From The Rebbe 09.02.09

 

From The Rebbe

 

 

Dear Chevra,

In this season of preparing for the Days of Awe, we are mandated to look deeply within with clear-eyed honesty and to admit to ourselves how we have “missed the mark” during this past year. We are asked not simply to note, but also to open, in compassionate awareness, to the pain we have caused ourselves and others.

This is the essence of teshuvah (return). Opening to our humanness, to the ways we fall short over and over, enlarges us as human beings and as Jews, making it possible to touch the truth of our lives, to develop spiritually, and to act with more integrity, justice and love.

Rav Kook, the great scholar, mystic, poet, and activist who served as chief rabbi of Palestine in the 1930’s, wrote in Orot Ha-Teshuvah, The Lights of Teshuvah: “Teshuvah holds a primary place in the teachings of the Torah and in life; all the hopes of the individual and of society depend on it.” He believed that the urge to teshuvah springs from our natural desire for shleymut—wholeness. It arises and is addressed first on the physical level—when we have violated laws of nature, the body, and morality—then on the spiritual and religious level—when we have fallen away from the precepts of our faith and right action—and finally at the level of mind. This final phase of teshuvah, he writes, “in which the previous are included, abounds in endless delight. It transforms all the past sins into spiritual assets.”

An amazing notion—that teshuvah, which begins in the awareness of where and how and with whom I have messed up, is ultimately a source of my deepest joy! In our just-completed year-long class, Living in Joy, we studied the Ba'al Shem Tov’s approach to dealing with challenging experience—the grief, fear, and anger engendered by loss. Since it’s most often when I’m acting out of grief, fear and anger that I hurt myself and others, the Ba’al Shem’s approach, which begins with “surrender” (hakhna’ah) to the pain of the moment and proceeds through “discernment” and “sweetening,” can serve as a spiritual prescription for the practice of teshuvah.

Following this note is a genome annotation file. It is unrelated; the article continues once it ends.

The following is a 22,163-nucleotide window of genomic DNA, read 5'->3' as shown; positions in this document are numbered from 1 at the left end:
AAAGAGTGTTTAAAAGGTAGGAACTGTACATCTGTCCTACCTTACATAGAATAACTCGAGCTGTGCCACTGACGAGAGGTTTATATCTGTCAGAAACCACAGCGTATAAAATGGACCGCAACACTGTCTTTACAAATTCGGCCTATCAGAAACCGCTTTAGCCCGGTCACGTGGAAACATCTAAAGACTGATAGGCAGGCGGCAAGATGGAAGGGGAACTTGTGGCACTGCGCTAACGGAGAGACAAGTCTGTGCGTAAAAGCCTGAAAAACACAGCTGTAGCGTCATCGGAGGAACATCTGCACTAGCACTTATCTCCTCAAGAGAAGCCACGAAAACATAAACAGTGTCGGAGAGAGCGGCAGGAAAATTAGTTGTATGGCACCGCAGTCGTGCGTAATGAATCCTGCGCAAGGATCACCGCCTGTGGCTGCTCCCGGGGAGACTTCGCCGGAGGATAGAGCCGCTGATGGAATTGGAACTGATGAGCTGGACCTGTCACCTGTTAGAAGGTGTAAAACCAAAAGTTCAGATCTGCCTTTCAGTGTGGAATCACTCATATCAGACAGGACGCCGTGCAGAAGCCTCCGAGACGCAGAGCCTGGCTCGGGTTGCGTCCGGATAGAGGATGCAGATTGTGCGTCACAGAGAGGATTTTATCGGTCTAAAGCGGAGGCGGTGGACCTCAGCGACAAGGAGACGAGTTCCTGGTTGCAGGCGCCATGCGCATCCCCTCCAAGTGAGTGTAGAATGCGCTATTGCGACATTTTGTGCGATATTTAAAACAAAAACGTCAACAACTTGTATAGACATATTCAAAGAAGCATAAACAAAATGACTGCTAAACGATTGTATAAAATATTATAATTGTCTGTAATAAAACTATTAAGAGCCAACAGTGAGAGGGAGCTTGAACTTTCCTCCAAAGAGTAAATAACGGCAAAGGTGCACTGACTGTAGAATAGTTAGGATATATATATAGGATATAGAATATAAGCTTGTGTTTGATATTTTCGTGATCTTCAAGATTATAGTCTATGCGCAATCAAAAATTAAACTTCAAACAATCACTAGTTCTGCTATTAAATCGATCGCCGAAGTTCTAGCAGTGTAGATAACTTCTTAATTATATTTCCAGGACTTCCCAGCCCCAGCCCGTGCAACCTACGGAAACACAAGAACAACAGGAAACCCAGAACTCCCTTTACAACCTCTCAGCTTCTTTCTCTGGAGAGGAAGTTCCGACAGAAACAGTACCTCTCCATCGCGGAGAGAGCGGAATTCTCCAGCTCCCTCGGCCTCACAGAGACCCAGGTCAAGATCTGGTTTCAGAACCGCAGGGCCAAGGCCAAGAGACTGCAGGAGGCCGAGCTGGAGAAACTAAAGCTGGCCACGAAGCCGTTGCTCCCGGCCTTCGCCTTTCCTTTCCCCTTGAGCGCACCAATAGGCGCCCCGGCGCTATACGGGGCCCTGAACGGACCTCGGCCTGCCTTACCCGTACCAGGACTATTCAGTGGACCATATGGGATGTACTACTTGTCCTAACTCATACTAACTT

The surrender the Ba’al Shem calls for is not, I believe, a giving in or a collapse of will, but rather a subtle use of will to subdue our instinct to push away what is happening. If I can do this with compassion rather than with more layers of anger or fear, then, instead of distancing and freezing in patterns of hurt, anger, fear, grief, or envy, I have the possibility of discerning (havdalah) the Holy within the painful (as well as the pleasureable!) and of reconnecting with myself, my fellow beings, and with G~d. The Ba’al Shem calls this lifting up of pain and suffering hamtakah, or sweetening. We might also call it teshuvah. It is a commitment to constantly melt the internal "ice" that forms in response to insults or injuries or disappointments—to reopen the channels of Life Force, the inner flow of joy.

My friends, my practice for this month is to open in compassion to the flow of experience, however painful, to love and for-give all that is coming to me. Please know that if there is some way I have felt hurt by any one of you, it is my deepest intention to forgive and let go of that hurt. If there are ways I have hurt or disappointed you, I hope that you will find it in yourself to release that pain and restore the flow. If that involves sharing something with me, I am open to hearing and being with the pain, though this is indeed a busy time of High Holy Day preparations. To be together in deepest integrity and prayer during these coming holy days requires no less.

May this month of Elul stretch our hearts and minds, enabling us to see more deeply into the nature of Truth, so that we may live by its light. May the sounds of the shofar, blown each day this month and during the Yamim Nora-im, the Days of Awe, startle us awake, so that we may move onward clear-eyed, our mission and purpose exposed. May the compassion that binds molecules, may the love-in-many-forms that suffuses life, guide and sustain us in all that we do.

L’shalom,
Rabbi Diane